From the Editor...
In this article series, we will publish three related essays that complement each other within which we discuss whether extracting political from economy or in other words depoliticisation of economy has been realised in Turkey since the beginning of country’s neoliberal transformation in 1980s. We try to problematise the issue in three chapters. This week, we begin with the emergence of Independent Regulatory Authorities in Turkey and provide an insight on their mandate and peculiarities. Then next week, we will focus on early 2000s when Kemal Derviş, as a State Minister responsible for economy at that time, pushed the enactment of several laws ensuring pro-neoliberal economic management and decision making in Turkey. we will conclude by asking the question whether there is a trend towards “repoliticisation” in the AKP era, especially after 2011 in the last week.
Rise of the Independent Regulatory Authorities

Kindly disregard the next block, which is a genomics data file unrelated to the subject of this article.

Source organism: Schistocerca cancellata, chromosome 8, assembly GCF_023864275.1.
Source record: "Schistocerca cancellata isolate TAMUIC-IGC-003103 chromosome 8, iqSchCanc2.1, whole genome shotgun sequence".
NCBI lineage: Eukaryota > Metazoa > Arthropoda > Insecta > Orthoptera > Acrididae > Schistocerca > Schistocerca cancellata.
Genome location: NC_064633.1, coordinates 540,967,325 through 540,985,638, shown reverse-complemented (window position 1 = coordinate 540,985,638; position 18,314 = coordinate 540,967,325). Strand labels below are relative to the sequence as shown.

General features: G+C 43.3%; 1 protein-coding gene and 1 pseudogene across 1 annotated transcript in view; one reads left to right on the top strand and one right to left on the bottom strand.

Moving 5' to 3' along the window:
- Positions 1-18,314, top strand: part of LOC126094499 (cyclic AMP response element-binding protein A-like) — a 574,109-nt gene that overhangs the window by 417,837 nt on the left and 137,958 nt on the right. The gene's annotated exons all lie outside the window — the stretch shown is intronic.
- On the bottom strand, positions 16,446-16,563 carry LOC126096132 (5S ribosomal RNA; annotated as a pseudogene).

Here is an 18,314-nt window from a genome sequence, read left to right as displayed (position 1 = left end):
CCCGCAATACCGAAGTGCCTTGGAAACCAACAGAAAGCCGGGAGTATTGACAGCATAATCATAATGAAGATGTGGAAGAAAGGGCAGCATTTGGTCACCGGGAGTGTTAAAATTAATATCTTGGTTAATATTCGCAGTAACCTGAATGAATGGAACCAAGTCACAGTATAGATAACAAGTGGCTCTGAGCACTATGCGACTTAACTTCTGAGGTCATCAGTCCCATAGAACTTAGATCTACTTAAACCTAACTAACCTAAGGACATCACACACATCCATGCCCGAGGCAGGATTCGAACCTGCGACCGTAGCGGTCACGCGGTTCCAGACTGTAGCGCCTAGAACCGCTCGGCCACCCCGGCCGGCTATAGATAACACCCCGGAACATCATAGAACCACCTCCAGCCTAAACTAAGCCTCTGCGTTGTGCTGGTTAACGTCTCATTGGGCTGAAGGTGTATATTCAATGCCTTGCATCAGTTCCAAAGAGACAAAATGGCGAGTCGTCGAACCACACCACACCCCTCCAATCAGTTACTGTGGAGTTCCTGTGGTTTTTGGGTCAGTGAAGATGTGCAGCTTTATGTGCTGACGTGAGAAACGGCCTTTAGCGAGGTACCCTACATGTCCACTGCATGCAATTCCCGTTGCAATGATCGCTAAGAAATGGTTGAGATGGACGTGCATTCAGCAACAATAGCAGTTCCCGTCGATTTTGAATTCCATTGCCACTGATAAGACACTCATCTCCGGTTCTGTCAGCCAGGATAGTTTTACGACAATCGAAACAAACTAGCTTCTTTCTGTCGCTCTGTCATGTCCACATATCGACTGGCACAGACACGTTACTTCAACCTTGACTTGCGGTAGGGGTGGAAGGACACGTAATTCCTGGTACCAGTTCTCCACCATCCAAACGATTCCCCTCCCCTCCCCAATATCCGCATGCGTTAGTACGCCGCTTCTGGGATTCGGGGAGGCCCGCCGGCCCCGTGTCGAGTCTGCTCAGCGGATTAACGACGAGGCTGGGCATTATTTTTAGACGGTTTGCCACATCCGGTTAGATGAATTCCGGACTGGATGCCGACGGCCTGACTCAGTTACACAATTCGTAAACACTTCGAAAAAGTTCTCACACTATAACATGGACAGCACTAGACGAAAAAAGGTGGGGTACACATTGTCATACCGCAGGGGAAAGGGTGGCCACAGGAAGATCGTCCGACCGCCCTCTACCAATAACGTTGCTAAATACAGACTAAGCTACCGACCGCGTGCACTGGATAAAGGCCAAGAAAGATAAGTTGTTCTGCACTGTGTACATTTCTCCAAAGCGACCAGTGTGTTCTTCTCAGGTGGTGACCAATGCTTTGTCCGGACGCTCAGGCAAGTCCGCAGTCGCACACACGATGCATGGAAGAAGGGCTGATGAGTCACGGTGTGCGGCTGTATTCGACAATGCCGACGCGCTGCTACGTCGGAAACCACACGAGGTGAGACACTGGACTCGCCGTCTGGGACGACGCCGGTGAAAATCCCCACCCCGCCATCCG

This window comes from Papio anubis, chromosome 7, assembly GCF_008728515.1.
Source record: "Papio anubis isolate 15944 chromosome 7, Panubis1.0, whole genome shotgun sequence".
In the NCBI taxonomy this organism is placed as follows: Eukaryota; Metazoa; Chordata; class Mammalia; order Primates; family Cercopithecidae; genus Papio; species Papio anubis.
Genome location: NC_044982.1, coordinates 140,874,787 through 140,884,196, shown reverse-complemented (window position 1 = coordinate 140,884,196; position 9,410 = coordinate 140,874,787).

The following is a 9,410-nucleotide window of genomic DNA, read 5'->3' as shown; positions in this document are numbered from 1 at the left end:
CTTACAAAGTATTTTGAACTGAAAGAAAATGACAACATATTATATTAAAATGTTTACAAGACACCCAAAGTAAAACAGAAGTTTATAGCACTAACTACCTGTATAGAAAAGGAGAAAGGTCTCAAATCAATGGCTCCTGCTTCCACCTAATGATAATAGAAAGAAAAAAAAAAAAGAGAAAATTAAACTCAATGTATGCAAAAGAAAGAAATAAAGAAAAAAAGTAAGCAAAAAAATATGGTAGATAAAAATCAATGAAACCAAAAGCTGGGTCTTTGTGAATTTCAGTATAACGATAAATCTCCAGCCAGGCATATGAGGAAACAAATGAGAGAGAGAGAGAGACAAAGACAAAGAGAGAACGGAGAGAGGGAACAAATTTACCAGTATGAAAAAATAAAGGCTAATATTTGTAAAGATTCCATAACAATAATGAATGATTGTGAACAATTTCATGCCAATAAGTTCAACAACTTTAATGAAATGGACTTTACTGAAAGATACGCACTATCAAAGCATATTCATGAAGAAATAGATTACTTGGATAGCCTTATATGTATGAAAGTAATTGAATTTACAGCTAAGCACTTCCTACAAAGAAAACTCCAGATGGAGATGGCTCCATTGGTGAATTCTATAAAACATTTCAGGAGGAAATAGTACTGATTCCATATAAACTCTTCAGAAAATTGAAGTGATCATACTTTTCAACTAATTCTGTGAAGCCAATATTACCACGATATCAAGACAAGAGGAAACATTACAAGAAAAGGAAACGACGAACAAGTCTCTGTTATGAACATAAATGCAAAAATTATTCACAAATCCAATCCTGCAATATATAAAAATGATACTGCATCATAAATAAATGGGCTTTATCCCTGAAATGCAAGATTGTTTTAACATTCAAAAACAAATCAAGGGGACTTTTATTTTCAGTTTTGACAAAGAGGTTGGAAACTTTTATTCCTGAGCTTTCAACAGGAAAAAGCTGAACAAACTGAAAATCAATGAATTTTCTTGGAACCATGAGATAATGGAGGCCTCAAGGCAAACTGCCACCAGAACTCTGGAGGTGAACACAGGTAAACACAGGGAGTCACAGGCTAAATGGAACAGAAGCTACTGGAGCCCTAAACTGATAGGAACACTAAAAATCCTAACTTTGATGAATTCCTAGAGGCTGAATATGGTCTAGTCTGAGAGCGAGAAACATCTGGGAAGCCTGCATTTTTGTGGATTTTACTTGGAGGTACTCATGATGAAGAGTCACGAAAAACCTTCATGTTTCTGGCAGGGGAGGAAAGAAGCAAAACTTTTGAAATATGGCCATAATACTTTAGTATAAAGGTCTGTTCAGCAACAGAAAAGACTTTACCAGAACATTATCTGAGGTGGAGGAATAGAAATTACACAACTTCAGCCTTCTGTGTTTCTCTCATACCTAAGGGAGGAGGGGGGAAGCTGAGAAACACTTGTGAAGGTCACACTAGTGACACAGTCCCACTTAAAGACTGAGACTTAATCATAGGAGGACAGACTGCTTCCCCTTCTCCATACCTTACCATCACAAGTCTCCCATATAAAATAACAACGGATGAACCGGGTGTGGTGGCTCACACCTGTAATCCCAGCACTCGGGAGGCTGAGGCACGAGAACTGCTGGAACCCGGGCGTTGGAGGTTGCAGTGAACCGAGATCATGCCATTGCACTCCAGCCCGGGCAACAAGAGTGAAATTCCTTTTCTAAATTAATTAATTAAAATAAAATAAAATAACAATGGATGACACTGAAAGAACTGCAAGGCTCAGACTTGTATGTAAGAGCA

The neoliberal transformation in Turkish economy started during early 1980s. With the emergence of neoliberal ideas particularly in the Anglo-Saxon world, Turkey tried to keep up with the new economic world order. Along with new regulations and laws, the need for several organisational structures prevailed with a view to put neoliberal ideas into practice. In this sense, Independent Regulatory Authorities (IRAs), as they are called, which are the cornerstones of any economy bureaucracy that would like to embrace neoliberal thought, became prevalent structures in Turkey’s economic decision making.